- Annual reports containing full and standardized information on the requests received, the actions taken, and the nations involved.
Build Consensus with and Support Action by Like-Minded States. The General Assembly’s decision to admit the Palestinian Authority, like its decision to elect a Chinese secret policeman as its president, was a worrying sign that the dominance of the democracies in Interpol is fading. But the democracies still provide the overwhelming majority of Interpol’s statutory and voluntary funding. While this funding weapon is weaker than it once was, it remains the most effective method that the U.S. and like-minded nations can use to advance a reform agenda. The U.S. should rally as many democratic nations as possible—starting with the coalition that opposed the admission of the Palestinian Authority—to support an annual resolution expelling the Authority, and to support a wider agenda to ensure that Interpol is not manipulated by authoritarian states.
What the U.S. Should Do
The U.S. cannot resist and roll back the politicization of Interpol solely through actions in Interpol’s General Assembly. It should also take steps at the national level to reform how it manages its relations with Interpol, to hold hearings into abuses directly and indirectly associated with Interpol, to change Interpol’s legal immunities as an international organization, and to prevent the Palestinian Authority and other autocracies from misusing Interpol without a U.S. challenge. The U.S. should also work with other select democracies to create a white list of victims of Interpol abuse, in order to shield them from the ongoing consequences of this abuse.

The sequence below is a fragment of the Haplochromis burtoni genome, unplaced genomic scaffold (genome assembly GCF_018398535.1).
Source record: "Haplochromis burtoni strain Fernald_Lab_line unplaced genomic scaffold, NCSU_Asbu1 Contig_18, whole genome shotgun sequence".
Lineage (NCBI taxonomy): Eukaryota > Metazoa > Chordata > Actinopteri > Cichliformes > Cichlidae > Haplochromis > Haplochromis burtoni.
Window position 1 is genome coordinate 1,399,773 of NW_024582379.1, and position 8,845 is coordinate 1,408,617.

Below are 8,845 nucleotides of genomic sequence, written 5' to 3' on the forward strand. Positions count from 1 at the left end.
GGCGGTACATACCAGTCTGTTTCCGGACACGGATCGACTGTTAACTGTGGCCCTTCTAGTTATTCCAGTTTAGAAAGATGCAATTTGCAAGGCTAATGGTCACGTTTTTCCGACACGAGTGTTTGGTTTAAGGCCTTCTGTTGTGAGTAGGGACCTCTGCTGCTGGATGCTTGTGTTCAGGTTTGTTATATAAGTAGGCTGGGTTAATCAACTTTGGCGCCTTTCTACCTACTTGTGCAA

Finally, the U.S. should take immediate action to end the scandalous practice whereby the Department of Homeland Security uses Red Notices from authoritarian nations such as Russia to justify the imprisonment of exiles in the U.S. on the false grounds that the Notices are proof that these individuals pose a danger to the public, a practice that began as early as June 2015. Removing foreign fugitives is a proper and necessary function of law enforcement, but the U.S. should not rely on autocratic leaders to identify fugitives. This practice is unjust and it makes the U.S. directly complicit in the authoritarian abuse of Interpol, which it should be U.S. policy to oppose at and after the 2018 General Assembly meeting.
—Ted R. Bromund, PhD, is Senior Research Fellow in Anglo–American Relations in the Margaret Thatcher Center for Freedom, of the Kathryn and Shelby Cullom Davis Institute for National Security and Foreign Policy, at The Heritage Foundation.